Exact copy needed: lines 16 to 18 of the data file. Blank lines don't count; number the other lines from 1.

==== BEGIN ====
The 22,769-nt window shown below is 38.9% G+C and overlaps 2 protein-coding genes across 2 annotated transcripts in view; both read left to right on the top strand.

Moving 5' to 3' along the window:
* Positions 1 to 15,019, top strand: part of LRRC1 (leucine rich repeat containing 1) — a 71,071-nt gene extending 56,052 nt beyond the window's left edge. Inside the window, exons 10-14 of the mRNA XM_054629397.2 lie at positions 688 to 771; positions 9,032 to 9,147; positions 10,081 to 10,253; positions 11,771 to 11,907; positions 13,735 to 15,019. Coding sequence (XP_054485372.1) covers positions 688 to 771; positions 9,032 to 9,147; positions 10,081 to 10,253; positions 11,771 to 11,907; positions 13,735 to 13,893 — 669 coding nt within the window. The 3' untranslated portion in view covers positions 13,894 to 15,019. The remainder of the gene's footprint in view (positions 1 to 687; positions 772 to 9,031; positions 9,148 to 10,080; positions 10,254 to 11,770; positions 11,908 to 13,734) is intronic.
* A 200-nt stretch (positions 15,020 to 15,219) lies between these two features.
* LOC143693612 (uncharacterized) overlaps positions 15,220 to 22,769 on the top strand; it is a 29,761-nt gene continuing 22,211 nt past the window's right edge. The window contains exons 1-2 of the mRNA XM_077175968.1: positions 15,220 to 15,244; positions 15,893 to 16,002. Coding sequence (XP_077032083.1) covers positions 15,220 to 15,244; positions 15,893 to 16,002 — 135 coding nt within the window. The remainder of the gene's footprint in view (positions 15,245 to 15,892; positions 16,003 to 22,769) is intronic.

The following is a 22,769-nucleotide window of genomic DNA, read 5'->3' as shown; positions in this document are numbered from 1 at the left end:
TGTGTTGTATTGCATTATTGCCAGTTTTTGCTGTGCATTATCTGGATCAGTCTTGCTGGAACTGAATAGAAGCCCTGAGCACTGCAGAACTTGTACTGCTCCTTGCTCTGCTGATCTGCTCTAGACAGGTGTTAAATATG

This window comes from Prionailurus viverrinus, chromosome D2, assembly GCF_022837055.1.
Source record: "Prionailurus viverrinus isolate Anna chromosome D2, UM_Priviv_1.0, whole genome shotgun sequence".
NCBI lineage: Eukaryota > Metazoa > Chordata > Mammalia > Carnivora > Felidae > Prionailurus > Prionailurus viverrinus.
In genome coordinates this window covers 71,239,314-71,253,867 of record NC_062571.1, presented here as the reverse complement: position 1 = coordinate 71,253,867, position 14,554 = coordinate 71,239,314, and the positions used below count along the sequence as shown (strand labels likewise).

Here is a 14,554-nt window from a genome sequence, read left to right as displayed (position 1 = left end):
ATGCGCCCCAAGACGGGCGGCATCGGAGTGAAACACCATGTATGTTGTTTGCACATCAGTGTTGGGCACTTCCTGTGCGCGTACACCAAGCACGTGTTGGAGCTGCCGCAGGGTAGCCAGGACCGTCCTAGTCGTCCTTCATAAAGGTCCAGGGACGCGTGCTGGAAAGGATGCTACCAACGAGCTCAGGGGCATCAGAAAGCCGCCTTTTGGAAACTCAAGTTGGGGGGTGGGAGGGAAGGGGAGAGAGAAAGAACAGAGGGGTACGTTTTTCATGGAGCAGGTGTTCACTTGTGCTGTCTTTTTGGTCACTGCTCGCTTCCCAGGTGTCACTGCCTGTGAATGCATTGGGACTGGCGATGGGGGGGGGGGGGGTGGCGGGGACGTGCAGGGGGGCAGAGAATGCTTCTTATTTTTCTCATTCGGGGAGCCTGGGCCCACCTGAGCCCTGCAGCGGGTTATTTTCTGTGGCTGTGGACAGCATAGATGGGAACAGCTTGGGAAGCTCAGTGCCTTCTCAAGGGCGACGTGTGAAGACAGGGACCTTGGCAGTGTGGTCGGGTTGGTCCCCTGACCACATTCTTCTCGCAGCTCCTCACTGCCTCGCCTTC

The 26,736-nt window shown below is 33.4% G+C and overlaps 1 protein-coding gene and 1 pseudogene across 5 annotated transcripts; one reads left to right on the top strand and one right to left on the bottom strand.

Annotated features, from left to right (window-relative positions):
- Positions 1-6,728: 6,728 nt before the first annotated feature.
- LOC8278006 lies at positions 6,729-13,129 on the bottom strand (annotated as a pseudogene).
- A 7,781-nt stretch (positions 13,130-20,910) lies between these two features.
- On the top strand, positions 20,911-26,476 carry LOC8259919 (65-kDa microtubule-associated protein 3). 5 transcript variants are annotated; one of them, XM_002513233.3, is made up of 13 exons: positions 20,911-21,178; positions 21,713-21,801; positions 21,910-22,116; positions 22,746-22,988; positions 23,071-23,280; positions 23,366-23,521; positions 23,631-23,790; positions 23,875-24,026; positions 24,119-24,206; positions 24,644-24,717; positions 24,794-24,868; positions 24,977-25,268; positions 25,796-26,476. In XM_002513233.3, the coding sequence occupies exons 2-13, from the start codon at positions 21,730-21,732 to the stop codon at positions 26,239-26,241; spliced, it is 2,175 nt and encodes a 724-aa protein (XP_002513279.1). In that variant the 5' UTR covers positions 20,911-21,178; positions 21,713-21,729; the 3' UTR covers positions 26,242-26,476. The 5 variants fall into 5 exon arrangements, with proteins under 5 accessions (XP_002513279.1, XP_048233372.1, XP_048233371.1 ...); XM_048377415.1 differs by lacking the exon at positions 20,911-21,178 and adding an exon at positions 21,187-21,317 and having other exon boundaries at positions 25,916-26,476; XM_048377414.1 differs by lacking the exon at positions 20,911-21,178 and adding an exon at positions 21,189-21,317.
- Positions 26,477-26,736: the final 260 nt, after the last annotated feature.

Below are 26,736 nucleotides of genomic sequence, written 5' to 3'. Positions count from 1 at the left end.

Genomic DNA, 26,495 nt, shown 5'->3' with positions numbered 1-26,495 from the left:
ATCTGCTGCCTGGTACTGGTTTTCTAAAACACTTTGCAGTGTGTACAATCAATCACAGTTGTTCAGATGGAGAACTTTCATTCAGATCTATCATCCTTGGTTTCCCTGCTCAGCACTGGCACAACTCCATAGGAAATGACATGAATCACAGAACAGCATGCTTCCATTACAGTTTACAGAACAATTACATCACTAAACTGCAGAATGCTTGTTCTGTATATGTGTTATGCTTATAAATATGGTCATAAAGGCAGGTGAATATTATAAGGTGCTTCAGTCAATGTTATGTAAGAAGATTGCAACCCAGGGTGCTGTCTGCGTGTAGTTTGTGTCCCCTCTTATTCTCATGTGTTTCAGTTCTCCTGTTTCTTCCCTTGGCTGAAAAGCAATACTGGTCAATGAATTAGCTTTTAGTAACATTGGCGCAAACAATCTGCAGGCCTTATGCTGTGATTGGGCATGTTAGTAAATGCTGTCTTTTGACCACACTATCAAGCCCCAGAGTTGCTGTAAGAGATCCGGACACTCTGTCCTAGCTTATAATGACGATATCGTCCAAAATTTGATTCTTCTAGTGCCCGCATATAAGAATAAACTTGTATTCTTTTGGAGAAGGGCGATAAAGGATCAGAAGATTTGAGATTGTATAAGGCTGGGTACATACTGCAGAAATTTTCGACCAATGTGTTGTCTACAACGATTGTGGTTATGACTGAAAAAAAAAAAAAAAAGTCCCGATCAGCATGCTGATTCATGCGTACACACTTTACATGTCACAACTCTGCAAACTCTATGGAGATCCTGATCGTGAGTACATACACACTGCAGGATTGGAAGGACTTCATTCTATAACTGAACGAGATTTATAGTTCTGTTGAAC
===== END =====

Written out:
- Positions 1-6,728: 6,728 nt before the first annotated feature.
- LOC8278006 lies at positions 6,729-13,129 on the bottom strand (annotated as a pseudogene).
- A 7,781-nt stretch (positions 13,130-20,910) lies between these two features.